With so many types of paper on the market today, how do you know if you're choosing the best one for the job? While your message is your number one priority, what it's printed on will make an impression on your customers and clients. Knowing how to choose paper for printing is an essential skill every business needs to understand. Here are some tips on how to make your next printed piece a winner.
Weigh Your Options: Choosing the Right Paper Weight
When determining the weight of paper, think of it this way — the higher the number, the heavier the stock. Paper is measured in pounds per ream (500 sheets). The typical weight for everyday printing is 20 lb. paper. Need something with a bit more heft? A 32 lb. stock is ideal for two-sided printing, as it produces minimal show-through and thus a more refined appearance. For enhanced presentations such as invitations, company stationery or marketing brochures, consider a durable 65 lb. or 90 lb. high-quality paper.
There are a couple of things to keep in mind when choosing a paper's weight. If you're mailing your project, consider postal costs, as a heavier weight paper will cost more to send. Another factor is your printer — if you plan on using a heavy 90 lb. card stock, make sure the printer can handle a thicker paper.
Scratch the Surface: Coated vs. Uncoated
As you're choosing the types of paper for printing your project, consider the differences between coated and uncoated stock. The main distinction is in the paper's absorbency.
Coated stock Is sealed, so the ink sits on the surface for sharper images and more vibrant color. With coated paper, you also have a choice of finishes with varying levels of sheen such as gloss, satin and matte. This type of paper is ideal for high-quality publications such as catalogs and magazines, as well as photos, direct-mail postcards and brochures.
Uncoated stock is more porous and provides a softer appearance. Since images will not be as crisp on uncoated stock, this type of printing paper is better for text-based documents. Uncoated stock works well with techniques such as embossing and foil stamping, so it's ideal for stationery and business cards.
Whiteness and Brightness: They're Not the Same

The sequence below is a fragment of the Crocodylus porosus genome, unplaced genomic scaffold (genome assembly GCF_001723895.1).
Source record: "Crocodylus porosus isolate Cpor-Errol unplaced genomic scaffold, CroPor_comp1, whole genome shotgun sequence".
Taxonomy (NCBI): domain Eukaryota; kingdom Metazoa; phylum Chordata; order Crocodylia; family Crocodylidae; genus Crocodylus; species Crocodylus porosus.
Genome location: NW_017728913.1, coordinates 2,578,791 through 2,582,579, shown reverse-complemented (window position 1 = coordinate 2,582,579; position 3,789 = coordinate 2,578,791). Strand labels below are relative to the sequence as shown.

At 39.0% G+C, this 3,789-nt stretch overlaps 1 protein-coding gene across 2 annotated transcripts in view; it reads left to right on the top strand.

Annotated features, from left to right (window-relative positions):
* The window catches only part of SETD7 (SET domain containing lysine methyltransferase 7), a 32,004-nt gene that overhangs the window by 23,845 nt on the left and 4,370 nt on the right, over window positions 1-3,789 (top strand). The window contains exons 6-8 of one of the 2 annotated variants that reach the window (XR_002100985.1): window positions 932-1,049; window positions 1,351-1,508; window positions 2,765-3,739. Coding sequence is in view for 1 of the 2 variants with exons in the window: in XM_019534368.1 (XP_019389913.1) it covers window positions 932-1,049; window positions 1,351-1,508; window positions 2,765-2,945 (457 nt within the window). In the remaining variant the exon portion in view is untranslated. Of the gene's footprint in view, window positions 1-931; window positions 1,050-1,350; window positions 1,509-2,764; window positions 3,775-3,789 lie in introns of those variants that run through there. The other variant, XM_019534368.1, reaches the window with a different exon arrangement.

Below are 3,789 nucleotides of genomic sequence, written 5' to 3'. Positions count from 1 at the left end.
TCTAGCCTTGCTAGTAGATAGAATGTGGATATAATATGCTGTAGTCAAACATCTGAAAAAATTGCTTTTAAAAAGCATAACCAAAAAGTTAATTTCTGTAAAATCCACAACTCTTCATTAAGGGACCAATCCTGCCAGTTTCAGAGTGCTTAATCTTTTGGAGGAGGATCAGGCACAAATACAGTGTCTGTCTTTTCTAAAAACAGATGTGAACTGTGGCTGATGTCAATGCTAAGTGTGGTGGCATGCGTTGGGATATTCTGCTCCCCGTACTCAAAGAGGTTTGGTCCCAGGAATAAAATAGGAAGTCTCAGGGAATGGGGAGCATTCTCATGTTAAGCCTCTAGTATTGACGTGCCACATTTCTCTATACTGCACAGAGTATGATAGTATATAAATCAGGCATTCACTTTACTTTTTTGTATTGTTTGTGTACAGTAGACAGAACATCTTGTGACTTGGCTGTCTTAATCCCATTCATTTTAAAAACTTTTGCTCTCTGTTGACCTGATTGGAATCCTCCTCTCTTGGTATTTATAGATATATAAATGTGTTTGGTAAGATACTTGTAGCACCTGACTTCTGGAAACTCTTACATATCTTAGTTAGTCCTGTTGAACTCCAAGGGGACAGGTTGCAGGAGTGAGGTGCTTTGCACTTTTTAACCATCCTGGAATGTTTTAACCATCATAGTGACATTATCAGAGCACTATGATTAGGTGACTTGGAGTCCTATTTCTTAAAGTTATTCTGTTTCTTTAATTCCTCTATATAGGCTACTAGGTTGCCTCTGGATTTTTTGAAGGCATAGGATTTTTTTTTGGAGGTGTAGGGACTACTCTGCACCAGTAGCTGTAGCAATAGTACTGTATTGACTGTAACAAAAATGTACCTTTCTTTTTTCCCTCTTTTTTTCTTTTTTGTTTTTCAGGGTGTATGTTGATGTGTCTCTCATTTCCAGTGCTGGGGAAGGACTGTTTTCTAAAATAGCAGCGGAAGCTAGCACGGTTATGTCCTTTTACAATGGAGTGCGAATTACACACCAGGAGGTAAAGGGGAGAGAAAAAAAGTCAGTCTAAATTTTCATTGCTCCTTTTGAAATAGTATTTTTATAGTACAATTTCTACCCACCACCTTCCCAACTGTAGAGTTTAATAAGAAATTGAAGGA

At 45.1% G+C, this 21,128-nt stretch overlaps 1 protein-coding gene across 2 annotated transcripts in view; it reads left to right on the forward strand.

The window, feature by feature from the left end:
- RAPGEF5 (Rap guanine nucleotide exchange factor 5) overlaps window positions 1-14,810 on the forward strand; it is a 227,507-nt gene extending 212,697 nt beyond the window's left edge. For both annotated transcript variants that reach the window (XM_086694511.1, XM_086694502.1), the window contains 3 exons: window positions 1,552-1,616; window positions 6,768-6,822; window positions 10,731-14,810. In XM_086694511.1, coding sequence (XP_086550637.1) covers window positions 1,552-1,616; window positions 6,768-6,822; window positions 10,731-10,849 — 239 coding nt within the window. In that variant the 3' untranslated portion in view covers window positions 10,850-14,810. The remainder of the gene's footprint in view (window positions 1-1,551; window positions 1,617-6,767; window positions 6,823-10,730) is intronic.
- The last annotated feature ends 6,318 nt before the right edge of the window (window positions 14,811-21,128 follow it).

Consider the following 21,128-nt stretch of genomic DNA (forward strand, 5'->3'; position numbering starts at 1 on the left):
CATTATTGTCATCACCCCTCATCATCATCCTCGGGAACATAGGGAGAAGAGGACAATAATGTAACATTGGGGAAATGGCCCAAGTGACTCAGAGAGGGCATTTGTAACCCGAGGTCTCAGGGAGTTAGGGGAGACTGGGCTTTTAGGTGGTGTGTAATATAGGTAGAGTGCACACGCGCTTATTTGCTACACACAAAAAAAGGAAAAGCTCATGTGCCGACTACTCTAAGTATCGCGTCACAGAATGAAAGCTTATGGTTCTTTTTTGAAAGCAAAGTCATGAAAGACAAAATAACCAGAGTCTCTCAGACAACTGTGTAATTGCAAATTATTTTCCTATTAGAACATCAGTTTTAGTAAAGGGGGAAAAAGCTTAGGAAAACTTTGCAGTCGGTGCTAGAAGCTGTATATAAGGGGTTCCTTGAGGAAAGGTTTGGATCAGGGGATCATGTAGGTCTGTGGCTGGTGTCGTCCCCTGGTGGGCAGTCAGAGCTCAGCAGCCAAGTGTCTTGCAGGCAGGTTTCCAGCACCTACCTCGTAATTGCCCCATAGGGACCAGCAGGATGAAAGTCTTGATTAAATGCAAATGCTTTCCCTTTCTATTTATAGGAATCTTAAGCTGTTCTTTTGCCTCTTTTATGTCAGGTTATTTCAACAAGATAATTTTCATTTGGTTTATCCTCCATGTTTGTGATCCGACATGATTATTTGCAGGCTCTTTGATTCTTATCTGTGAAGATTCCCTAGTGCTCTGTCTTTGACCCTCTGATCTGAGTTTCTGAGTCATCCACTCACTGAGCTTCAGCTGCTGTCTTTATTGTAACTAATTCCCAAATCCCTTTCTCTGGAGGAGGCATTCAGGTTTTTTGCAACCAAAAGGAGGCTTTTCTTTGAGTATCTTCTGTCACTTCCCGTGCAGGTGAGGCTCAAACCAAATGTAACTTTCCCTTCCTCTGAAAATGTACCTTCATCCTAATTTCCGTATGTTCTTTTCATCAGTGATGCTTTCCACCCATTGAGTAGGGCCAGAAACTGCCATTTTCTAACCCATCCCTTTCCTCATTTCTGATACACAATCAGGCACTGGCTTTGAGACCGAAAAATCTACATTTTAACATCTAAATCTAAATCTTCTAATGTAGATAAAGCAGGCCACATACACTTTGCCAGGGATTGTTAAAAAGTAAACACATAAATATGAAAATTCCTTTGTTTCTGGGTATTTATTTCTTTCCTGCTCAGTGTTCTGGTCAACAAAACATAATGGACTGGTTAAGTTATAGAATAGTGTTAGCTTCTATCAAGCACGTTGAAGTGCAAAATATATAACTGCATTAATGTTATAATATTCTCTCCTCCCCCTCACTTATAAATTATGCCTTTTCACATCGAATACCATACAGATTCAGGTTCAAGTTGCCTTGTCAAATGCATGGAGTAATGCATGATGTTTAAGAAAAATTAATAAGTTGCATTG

When deciding on the types of paper to use on specific printing jobs, remember this: White comes in many different shades. It varies in both tone and brightness. Whiteness refers to the color as the human eye sees it, whereas brightness refers to the paper's ability to reflect light. Paper brightness is typically determined on a scale from 50 to 100. This scale, which measures the light reflected by the paper, increases with the paper's brightness. If your document or presentation contains images, using a brighter stock will produce sharper detail and higher contrast. For instance, if you're printing photos that include skin tones, a paper lower in brightness will give the skin a greyish appearance.
Know When to Color Outside the Lines
Colored printer paper can add interest to a document dominated by large blocks of text. You may want to use a colored stock that reflects your brand image or logo. Just keep in mind that the shade you choose might alter the appearance of your text and graphics. For instance, blue ink on yellow stock will end up looking green. And black ink on a background that's too dark will reduce legibility. Experiment with color to find the look you want.
Add a Unique Touch to Any Project
When you want the most sustainable option for your project, recycled paper consumes less energy, water and emissions, while reducing the amount of landfill waste. There's a specialty paper for everything, from perforated sheets for invoices and business forms to fun borders and patterns. Check out metallic paper, which adds an elegant dimension to invitations, stationery and promotional material.
Explore a wide selection of printer and copy paper and everything else you need to get your brand message across.